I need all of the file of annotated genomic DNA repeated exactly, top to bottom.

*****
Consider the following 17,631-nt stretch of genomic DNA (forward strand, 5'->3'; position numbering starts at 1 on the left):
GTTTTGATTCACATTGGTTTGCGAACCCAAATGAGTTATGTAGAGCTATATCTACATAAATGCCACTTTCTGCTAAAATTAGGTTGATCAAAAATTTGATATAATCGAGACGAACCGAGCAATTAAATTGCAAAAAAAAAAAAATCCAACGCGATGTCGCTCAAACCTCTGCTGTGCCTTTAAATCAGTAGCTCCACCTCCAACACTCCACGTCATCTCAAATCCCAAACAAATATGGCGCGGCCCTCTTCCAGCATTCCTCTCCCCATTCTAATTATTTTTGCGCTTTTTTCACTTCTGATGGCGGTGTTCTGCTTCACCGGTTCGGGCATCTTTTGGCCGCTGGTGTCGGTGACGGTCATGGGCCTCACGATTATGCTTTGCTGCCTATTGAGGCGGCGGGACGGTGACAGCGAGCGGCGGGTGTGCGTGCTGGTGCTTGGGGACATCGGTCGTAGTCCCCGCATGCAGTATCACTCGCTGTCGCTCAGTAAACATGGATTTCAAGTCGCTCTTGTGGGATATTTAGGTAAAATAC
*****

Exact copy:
Consider the following 17,631-nt stretch of genomic DNA (forward strand, 5'->3'; position numbering starts at 1 on the left):
GTTTTGATTCACATTGGTTTGCGAACCCAAATGAGTTATGTAGAGCTATATCTACATAAATGCCACTTTCTGCTAAAATTAGGTTGATCAAAAATTTGATATAATCGAGACGAACCGAGCAATTAAATTGCAAAAAAAAAAAAATCCAACGCGATGTCGCTCAAACCTCTGCTGTGCCTTTAAATCAGTAGCTCCACCTCCAACACTCCACGTCATCTCAAATCCCAAACAAATATGGCGCGGCCCTCTTCCAGCATTCCTCTCCCCATTCTAATTATTTTTGCGCTTTTTTCACTTCTGATGGCGGTGTTCTGCTTCACCGGTTCGGGCATCTTTTGGCCGCTGGTGTCGGTGACGGTCATGGGCCTCACGATTATGCTTTGCTGCCTATTGAGGCGGCGGGACGGTGACAGCGAGCGGCGGGTGTGCGTGCTGGTGCTTGGGGACATCGGTCGTAGTCCCCGCATGCAGTATCACTCGCTGTCGCTCAGTAAACATGGATTTCAAGTCGCTCTTGTGGGATATTTAGGTAAAATAC